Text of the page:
The Pakistan Earthquake
By Saif M. Hussain*, SE
Woodland Hills, CA, USA
terrible tragedy of the Kashmir earthquake reminds us of
the peril of ignoring or underplaying the significance of
earthquake hazards and risk. Because major earthquakes in
populated areas occur infrequently and are not predictable,
most people tend to take the "out of sight out of mind"
approach when it comes to managing seismic hazard and risk.
To those of us who are in the earthquake engineering profession
it can be a frustrating exercise to raise the awareness
level of people, especially key decision makers, about the
dire consequences of ignoring or paying inadequate attention
to seismic risk. If this is the case in the Western world,
even in areas like California where I live, then one can
imagine how truly out of mind this issue must be for people
living in Third World countries like Pakistan.
Most Pakistanis may not even be aware of the high seismic
hazard that exists in most of the country. I grew up in
Karachi never realizing that the seismic hazard exposure
of that region is almost as great as that of Los Angeles!
In fact the Uniform Building Code (UBC) designates Karachi
as Seismic Zone 4, the maximum seismic zonation level and
the same as LA. Most of the Western and northern parts of
Pakistan are at an equal or somewhat higher seismic hazard
When I look back to my first job, after graduating from
the California Institute of Technology, as a Junior Structural
Engineer in Karachi 27 years ago and compare it to my practice
now in LA there is no comparison when it comes to the level
of focus and concentration on seismic hazard mitigation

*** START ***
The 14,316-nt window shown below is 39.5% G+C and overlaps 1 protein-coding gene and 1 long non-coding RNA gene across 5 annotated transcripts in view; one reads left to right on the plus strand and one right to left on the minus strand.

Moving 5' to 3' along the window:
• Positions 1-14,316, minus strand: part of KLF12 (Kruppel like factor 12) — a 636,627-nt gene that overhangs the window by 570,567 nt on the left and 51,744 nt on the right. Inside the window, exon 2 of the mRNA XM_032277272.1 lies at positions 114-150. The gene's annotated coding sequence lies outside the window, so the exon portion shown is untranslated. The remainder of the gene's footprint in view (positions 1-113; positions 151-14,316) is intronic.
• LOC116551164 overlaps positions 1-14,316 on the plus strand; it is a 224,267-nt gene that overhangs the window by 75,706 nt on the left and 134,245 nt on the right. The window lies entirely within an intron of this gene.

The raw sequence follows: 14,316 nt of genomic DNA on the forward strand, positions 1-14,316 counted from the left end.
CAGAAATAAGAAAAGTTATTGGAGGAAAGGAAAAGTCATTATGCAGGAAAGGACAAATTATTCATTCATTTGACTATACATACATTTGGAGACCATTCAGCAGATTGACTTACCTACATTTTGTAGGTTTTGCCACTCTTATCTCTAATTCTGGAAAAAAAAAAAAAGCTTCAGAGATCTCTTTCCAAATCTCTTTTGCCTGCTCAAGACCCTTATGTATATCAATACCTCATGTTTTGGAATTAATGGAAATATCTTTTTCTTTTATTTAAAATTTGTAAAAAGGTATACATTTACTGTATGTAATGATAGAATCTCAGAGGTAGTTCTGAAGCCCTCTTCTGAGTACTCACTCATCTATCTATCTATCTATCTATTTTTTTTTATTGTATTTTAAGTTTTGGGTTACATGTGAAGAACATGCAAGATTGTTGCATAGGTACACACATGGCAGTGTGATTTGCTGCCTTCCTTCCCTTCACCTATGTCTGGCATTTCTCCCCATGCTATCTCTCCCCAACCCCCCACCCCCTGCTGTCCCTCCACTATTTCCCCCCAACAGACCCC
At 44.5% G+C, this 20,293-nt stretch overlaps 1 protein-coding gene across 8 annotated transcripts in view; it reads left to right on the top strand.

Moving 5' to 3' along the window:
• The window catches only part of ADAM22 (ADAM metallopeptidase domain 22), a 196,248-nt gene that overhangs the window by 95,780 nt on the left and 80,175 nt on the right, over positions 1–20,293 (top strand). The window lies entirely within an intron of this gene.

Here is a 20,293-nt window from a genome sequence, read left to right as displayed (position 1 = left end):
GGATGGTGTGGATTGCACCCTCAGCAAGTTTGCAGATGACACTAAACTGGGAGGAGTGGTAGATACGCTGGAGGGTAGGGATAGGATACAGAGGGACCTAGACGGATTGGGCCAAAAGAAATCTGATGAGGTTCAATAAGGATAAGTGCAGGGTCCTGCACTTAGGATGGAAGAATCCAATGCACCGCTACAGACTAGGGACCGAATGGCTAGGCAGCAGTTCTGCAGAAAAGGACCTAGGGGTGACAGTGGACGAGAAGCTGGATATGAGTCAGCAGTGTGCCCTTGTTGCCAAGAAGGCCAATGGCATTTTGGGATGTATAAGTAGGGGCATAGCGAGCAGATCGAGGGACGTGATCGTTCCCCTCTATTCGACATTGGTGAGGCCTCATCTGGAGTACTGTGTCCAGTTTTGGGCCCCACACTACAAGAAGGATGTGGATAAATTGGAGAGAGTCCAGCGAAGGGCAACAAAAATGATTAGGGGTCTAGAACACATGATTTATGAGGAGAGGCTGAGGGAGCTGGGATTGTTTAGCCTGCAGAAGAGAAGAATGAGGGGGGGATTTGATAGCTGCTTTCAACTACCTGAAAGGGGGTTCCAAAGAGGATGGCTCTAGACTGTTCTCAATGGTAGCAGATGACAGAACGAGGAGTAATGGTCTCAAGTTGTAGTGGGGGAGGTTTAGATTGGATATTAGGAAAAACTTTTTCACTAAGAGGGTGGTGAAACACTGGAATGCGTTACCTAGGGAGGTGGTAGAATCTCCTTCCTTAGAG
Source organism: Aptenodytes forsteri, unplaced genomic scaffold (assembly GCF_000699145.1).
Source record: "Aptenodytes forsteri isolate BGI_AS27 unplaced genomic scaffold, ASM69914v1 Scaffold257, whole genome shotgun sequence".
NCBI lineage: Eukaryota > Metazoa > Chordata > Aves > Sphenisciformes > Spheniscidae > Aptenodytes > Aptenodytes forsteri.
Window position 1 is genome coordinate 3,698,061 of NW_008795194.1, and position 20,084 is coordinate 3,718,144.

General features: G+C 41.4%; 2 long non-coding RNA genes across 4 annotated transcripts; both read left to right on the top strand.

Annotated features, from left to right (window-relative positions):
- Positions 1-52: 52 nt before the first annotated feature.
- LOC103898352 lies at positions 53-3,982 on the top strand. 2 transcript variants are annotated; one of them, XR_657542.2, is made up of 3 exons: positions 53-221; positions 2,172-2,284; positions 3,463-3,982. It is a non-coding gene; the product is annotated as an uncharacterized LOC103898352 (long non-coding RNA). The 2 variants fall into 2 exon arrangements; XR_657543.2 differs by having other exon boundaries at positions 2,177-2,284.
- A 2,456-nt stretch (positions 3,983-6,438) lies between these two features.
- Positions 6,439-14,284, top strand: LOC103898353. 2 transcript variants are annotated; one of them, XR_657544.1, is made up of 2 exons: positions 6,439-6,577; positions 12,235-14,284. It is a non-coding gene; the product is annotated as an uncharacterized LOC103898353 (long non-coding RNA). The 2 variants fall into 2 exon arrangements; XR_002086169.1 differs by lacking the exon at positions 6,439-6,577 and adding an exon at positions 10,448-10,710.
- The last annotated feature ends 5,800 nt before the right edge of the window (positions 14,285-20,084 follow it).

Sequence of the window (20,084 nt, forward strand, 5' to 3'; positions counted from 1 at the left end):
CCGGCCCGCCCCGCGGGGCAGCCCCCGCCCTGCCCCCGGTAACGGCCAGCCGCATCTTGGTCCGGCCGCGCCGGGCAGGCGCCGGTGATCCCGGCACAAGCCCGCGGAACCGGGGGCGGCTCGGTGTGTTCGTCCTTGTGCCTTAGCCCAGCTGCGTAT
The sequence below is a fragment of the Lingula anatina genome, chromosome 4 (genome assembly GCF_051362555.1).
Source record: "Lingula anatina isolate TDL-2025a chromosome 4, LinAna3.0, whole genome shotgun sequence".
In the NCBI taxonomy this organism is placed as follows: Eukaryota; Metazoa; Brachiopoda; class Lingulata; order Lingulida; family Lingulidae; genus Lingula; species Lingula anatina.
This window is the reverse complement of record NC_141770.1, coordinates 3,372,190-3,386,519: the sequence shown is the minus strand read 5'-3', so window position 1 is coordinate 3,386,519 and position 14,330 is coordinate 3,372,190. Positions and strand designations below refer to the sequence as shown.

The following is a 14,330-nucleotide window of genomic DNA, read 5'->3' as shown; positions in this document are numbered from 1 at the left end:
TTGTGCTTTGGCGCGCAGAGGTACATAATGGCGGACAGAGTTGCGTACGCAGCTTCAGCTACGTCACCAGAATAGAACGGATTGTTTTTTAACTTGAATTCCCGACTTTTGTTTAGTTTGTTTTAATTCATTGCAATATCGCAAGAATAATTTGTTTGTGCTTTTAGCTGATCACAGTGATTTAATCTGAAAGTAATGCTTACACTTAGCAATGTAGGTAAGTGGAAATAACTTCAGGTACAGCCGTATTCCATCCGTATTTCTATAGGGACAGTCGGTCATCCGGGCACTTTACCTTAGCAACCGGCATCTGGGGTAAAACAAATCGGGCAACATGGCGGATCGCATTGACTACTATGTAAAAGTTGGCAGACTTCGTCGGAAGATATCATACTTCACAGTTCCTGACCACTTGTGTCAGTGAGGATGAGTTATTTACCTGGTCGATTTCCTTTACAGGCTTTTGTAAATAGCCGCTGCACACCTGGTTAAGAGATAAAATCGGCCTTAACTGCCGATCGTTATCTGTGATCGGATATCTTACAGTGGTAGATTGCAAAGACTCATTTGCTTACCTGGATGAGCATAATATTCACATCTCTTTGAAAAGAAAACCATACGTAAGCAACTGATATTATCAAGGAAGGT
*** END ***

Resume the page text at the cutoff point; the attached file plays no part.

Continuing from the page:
in the design process. And this is even though one of my
first projects was a large building in Peshawar where seismic
design was supposed to be of major importance. The earthquake
engineering field has undergone tremendous advancement in
the last couple of decades, especially during the last ten
years. Most areas of the world appear to be lagging behind
the western US and Japan when it comes to earthquake hazard
mitigation, though countries like India seem to have made
great strides in this field in the last few years.
A few months ago I contacted the director of an international
nonprofit organization, headquartered in California, that
works in the area of earthquake hazard mitigation in Third
World countries which contain zones of high seismicity.
He informed me that they had successful programs running
in almost every country they had approached, except for
Pakistan where bureaucratic obstacles had made progress
impossible, despite the availability of international funding
I hope that as a result of this awful earthquake near Muzaffarabad,
concerned government agencies and private parties will adopt
a new, more responsible approach towards the necessary mitigation
of seismic hazard and risk in the country. Because if not
now, then when?
Here is one useful resource for some background information
on seismic hazards in Pakistan:
And this is a great link for real time information on world
wide seismic activity:
(*President-elect, Structural Engineers Association of Southern
Member: Earthquake Engineering Research Institute;
Managing Principal, Coffman Engineers, Inc., Encino, Ca.